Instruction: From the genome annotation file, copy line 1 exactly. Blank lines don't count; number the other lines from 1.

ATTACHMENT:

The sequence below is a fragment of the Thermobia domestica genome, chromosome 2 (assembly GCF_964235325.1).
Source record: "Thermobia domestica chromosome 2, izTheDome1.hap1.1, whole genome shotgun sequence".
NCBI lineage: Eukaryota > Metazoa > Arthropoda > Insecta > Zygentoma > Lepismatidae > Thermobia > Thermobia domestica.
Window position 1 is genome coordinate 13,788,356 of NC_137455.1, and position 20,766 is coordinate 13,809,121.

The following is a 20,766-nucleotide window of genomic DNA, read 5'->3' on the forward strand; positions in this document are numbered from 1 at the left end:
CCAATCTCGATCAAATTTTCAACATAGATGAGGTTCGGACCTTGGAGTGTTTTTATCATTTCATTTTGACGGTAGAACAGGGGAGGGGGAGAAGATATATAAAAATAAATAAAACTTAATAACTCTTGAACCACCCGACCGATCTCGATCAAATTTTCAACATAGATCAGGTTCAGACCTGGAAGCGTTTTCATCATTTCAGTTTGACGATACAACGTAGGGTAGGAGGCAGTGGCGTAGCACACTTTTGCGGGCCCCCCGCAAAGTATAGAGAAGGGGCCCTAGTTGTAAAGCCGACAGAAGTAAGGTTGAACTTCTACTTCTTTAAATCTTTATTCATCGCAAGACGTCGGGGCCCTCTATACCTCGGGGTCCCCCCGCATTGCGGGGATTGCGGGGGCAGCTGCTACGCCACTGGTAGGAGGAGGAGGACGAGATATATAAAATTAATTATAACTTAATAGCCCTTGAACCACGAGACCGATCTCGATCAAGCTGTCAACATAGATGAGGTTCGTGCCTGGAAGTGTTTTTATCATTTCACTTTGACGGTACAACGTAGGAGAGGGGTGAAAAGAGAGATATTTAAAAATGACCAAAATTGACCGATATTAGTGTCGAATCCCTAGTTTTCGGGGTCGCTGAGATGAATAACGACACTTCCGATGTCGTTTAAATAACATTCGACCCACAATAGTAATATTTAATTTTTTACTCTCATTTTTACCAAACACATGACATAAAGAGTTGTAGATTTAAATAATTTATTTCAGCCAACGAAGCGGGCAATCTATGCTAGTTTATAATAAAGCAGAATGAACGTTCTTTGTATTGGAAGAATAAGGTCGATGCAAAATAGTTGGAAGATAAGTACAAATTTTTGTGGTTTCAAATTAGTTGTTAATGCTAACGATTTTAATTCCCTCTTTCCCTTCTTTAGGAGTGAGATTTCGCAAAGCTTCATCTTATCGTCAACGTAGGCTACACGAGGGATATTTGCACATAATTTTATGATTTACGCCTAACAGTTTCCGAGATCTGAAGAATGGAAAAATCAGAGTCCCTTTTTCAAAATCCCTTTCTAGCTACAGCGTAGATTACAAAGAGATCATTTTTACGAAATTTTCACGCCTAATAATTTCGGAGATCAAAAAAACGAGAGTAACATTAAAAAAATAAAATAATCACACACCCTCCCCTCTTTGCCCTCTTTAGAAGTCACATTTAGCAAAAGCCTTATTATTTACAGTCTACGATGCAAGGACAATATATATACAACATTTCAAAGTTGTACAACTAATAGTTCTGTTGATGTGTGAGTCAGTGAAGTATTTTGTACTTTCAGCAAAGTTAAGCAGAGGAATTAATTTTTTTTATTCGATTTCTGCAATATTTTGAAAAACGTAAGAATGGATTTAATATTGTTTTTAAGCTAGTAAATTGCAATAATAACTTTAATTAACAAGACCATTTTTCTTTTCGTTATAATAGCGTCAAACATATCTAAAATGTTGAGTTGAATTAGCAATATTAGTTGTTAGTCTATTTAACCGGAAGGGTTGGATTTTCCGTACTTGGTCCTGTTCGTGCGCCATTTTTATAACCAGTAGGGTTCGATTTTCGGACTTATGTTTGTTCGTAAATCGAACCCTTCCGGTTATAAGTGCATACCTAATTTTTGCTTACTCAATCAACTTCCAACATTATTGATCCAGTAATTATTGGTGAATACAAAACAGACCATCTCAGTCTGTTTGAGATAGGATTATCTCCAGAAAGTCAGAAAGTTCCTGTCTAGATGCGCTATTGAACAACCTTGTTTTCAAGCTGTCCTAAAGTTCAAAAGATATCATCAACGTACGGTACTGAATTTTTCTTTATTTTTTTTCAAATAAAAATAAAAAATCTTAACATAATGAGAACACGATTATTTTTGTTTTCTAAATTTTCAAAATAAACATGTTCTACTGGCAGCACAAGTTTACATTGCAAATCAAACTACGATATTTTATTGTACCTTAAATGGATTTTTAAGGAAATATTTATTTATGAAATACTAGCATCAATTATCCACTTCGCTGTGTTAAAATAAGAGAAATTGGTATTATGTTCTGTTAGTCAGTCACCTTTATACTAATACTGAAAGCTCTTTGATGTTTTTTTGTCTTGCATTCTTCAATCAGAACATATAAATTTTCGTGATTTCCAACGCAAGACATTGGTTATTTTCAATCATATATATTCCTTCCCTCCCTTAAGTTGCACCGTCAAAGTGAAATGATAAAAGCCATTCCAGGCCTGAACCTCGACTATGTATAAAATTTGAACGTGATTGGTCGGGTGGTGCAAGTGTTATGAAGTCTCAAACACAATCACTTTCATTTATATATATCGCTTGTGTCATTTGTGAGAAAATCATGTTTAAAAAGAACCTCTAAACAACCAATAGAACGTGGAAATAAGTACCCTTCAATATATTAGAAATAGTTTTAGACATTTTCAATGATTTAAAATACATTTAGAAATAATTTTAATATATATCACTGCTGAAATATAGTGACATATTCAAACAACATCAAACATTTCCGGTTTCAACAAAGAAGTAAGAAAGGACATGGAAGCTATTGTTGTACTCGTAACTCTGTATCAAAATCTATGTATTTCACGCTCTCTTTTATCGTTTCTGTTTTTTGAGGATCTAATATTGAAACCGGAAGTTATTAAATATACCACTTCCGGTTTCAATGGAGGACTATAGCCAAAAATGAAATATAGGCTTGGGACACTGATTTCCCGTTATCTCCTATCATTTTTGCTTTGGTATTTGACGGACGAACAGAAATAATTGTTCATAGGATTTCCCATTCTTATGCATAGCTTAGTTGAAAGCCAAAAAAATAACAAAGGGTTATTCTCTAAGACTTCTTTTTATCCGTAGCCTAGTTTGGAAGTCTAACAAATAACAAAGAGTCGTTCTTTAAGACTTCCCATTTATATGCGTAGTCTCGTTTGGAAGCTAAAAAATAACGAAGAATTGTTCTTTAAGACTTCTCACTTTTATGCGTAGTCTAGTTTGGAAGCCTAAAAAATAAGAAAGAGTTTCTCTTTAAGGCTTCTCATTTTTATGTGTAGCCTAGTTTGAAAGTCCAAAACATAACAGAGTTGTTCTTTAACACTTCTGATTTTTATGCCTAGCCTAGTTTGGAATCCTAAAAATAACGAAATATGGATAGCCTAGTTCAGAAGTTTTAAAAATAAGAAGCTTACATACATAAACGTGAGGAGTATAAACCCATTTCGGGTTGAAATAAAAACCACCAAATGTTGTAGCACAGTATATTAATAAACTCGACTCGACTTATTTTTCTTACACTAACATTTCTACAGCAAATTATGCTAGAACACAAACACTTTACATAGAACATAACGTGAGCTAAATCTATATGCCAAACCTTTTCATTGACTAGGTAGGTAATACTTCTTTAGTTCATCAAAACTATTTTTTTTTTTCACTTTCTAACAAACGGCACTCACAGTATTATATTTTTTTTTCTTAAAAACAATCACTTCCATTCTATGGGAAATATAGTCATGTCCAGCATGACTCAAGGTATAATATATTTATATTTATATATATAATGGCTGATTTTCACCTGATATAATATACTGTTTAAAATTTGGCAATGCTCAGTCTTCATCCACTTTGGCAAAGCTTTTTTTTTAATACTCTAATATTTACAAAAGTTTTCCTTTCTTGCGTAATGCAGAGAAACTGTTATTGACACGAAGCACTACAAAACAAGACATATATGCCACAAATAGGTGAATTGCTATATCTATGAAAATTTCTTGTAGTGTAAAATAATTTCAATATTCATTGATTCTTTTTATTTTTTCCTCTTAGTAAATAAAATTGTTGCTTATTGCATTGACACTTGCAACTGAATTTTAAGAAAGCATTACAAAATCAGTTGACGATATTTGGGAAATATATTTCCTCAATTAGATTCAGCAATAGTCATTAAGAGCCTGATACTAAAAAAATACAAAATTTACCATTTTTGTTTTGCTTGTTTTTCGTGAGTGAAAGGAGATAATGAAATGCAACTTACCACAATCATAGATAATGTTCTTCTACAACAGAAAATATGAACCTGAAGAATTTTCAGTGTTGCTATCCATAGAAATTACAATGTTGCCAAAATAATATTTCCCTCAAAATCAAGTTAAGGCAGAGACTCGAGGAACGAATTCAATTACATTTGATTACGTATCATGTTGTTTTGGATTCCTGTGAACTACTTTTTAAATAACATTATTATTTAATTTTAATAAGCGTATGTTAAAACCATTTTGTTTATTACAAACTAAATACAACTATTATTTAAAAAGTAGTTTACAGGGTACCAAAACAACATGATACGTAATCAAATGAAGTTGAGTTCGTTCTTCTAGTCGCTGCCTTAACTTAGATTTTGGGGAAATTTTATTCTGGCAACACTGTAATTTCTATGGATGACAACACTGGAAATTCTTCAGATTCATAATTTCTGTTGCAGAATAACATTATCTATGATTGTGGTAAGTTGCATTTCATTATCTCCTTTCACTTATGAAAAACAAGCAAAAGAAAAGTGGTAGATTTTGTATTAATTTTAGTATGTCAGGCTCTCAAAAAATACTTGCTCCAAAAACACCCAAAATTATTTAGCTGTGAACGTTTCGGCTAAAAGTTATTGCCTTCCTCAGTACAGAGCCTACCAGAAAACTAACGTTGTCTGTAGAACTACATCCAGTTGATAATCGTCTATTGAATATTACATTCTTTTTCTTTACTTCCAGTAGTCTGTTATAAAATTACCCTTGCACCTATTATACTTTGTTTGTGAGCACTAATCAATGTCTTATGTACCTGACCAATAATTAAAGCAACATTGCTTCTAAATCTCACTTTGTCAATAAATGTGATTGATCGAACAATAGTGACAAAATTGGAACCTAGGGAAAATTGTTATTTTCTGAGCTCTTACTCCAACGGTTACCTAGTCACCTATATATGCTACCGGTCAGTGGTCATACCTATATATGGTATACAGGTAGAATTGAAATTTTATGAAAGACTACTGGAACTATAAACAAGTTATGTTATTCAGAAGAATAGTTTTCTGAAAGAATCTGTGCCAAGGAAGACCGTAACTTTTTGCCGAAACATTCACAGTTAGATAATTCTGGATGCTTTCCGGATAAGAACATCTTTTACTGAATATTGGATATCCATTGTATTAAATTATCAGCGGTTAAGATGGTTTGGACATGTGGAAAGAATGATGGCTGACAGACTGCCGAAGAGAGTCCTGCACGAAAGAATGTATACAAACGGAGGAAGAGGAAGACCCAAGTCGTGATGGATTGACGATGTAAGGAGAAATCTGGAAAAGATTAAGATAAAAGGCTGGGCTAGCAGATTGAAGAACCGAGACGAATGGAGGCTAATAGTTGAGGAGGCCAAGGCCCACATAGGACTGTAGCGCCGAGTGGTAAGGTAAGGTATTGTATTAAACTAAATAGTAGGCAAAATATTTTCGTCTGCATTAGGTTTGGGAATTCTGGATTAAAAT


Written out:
The sequence below is a fragment of the Thermobia domestica genome, chromosome 2 (assembly GCF_964235325.1).